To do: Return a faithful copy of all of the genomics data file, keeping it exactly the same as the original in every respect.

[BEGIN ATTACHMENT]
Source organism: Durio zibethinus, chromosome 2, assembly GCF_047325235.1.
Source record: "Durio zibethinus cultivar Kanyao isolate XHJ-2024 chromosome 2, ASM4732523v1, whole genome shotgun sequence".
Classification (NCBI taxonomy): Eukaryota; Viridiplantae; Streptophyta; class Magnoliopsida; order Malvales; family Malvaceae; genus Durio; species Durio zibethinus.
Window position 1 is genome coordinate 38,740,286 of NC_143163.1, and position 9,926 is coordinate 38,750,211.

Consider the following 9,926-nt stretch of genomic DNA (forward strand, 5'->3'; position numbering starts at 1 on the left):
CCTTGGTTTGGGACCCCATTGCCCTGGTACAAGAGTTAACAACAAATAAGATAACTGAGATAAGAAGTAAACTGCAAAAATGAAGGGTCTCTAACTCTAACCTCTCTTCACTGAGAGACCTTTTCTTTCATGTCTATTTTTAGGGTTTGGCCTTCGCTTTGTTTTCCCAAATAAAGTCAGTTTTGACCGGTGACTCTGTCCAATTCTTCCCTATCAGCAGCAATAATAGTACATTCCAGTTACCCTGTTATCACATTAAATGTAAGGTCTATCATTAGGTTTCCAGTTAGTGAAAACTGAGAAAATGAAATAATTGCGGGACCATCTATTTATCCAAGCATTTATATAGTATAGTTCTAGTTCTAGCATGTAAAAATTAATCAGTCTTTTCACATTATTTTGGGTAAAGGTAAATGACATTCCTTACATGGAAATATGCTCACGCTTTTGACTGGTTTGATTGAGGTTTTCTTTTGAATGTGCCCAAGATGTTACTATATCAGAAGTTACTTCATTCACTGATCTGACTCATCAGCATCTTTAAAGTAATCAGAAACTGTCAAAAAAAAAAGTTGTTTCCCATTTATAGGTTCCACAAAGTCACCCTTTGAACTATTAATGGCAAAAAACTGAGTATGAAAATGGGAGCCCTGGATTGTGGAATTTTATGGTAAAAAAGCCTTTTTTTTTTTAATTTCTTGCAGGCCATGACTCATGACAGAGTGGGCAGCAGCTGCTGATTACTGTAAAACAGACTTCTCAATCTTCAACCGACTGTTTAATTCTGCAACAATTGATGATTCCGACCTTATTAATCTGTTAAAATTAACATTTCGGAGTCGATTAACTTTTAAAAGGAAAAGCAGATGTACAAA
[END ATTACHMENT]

Source organism: Durio zibethinus, chromosome 2, assembly GCF_047325235.1.
Source record: "Durio zibethinus cultivar Kanyao isolate XHJ-2024 chromosome 2, ASM4732523v1, whole genome shotgun sequence".
Classification (NCBI taxonomy): Eukaryota; Viridiplantae; Streptophyta; class Magnoliopsida; order Malvales; family Malvaceae; genus Durio; species Durio zibethinus.
Window position 1 is genome coordinate 38,740,286 of NC_143163.1, and position 9,926 is coordinate 38,750,211.

Consider the following 9,926-nt stretch of genomic DNA (forward strand, 5'->3'; position numbering starts at 1 on the left):
CCTTGGTTTGGGACCCCATTGCCCTGGTACAAGAGTTAACAACAAATAAGATAACTGAGATAAGAAGTAAACTGCAAAAATGAAGGGTCTCTAACTCTAACCTCTCTTCACTGAGAGACCTTTTCTTTCATGTCTATTTTTAGGGTTTGGCCTTCGCTTTGTTTTCCCAAATAAAGTCAGTTTTGACCGGTGACTCTGTCCAATTCTTCCCTATCAGCAGCAATAATAGTACATTCCAGTTACCCTGTTATCACATTAAATGTAAGGTCTATCATTAGGTTTCCAGTTAGTGAAAACTGAGAAAATGAAATAATTGCGGGACCATCTATTTATCCAAGCATTTATATAGTATAGTTCTAGTTCTAGCATGTAAAAATTAATCAGTCTTTTCACATTATTTTGGGTAAAGGTAAATGACATTCCTTACATGGAAATATGCTCACGCTTTTGACTGGTTTGATTGAGGTTTTCTTTTGAATGTGCCCAAGATGTTACTATATCAGAAGTTACTTCATTCACTGATCTGACTCATCAGCATCTTTAAAGTAATCAGAAACTGTCAAAAAAAAAAGTTGTTTCCCATTTATAGGTTCCACAAAGTCACCCTTTGAACTATTAATGGCAAAAAACTGAGTATGAAAATGGGAGCCCTGGATTGTGGAATTTTATGGTAAAAAAGCCTTTTTTTTTTTAATTTCTTGCAGGCCATGACTCATGACAGAGTGGGCAGCAGCTGCTGATTACTGTAAAACAGACTTCTCAATCTTCAACCGACTGTTTAATTCTGCAACAATTGATGATTCCGACCTTATTAATCTGTTAAAATTAACATTTCGGAGTCGATTAACTTTTAAAAGGAAAAGCAGATGTACAAA